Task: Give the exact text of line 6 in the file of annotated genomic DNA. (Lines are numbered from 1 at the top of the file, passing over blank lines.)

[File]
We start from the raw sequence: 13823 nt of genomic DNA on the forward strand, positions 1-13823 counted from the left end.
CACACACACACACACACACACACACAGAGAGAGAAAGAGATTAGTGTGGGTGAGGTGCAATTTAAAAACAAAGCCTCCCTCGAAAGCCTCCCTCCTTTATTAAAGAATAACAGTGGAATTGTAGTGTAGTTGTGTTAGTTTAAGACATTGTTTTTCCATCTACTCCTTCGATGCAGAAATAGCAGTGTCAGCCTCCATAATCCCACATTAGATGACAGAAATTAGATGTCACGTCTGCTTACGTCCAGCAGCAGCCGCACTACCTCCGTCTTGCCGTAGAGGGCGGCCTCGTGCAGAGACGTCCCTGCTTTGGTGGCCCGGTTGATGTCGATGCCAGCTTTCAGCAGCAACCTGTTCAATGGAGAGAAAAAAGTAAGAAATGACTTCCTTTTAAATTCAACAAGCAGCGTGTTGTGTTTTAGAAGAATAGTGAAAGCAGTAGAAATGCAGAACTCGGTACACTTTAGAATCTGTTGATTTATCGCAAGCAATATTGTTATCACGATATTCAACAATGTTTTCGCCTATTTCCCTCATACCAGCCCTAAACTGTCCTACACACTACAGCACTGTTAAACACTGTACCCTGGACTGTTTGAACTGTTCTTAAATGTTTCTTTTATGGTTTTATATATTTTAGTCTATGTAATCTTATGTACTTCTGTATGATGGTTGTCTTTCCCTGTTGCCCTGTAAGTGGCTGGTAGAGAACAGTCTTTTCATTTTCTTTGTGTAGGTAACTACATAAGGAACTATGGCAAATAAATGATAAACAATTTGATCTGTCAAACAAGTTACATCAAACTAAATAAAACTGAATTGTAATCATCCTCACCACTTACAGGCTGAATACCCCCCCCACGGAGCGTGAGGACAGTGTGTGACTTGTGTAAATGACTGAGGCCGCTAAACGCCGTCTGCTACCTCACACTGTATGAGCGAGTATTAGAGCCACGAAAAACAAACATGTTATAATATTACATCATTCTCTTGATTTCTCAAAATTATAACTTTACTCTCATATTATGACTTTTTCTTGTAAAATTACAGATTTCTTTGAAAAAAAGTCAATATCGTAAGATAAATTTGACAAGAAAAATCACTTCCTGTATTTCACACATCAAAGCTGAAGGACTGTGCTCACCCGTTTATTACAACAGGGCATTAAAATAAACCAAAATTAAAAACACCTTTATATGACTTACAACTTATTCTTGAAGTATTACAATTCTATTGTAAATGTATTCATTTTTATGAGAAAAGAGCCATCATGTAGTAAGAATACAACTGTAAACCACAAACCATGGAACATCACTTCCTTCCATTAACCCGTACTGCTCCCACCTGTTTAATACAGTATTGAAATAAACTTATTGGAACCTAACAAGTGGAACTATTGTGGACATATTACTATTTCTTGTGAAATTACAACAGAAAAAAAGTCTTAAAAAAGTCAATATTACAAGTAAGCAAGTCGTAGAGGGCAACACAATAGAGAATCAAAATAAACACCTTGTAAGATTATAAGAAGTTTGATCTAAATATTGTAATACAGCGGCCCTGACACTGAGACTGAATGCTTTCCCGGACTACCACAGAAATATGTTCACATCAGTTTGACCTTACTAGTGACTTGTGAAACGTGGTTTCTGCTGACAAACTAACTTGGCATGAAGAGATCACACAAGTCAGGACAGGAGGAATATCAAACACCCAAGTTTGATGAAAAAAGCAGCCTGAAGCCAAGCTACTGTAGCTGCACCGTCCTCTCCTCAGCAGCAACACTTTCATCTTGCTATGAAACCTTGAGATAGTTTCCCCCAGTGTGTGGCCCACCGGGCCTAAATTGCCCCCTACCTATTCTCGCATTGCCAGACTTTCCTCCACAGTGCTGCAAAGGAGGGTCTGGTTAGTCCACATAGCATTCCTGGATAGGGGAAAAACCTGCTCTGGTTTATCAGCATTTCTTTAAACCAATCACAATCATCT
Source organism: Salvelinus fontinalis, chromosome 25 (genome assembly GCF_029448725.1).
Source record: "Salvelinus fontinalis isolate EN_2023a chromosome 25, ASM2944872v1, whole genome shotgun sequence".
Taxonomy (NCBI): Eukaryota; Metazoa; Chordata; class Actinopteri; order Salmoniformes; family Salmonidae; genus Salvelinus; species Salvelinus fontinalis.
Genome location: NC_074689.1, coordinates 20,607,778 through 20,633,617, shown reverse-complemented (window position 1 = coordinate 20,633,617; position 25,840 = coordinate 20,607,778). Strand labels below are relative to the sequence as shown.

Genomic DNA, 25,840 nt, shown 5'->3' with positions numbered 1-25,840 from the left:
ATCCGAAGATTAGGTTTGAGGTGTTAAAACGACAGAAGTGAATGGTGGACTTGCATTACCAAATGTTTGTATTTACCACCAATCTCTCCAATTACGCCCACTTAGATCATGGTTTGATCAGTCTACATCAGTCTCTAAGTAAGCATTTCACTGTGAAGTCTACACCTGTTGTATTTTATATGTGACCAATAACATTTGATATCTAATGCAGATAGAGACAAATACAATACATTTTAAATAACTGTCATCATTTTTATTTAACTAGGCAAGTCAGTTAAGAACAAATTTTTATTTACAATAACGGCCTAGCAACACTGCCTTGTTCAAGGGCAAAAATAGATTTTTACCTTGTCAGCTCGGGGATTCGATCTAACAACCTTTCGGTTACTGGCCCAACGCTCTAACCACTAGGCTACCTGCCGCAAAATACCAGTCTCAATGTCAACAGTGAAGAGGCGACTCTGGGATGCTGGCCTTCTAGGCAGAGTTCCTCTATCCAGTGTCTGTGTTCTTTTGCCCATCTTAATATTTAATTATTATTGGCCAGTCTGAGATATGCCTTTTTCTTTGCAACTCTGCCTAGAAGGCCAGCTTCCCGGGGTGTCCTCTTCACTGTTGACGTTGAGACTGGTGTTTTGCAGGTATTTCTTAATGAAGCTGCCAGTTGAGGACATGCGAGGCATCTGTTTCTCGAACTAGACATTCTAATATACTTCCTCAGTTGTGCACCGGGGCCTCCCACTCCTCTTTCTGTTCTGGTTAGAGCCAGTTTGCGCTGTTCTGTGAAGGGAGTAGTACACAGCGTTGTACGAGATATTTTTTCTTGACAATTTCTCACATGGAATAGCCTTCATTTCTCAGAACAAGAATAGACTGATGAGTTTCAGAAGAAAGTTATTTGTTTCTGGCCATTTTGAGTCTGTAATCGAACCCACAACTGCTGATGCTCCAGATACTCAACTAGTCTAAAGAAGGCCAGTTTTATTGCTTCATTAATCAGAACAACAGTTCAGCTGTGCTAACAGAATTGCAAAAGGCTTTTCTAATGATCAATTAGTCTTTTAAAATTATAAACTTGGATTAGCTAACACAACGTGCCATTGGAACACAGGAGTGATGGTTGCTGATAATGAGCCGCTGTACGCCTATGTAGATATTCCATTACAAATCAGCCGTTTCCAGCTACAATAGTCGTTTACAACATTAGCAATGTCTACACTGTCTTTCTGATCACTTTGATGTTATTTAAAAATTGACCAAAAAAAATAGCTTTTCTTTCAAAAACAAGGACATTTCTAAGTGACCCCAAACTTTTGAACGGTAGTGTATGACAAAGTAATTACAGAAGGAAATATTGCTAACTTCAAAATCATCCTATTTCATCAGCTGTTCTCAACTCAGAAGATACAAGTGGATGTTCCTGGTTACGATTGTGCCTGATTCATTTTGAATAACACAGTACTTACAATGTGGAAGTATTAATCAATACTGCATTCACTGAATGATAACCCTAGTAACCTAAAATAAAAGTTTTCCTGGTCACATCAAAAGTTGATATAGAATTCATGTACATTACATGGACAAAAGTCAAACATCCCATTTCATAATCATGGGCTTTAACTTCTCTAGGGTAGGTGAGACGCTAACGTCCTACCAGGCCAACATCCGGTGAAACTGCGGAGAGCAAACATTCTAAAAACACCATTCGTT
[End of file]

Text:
Genome location: NC_074689.1, coordinates 20,607,778 through 20,633,617, shown reverse-complemented (window position 1 = coordinate 20,633,617; position 25,840 = coordinate 20,607,778). Strand labels below are relative to the sequence as shown.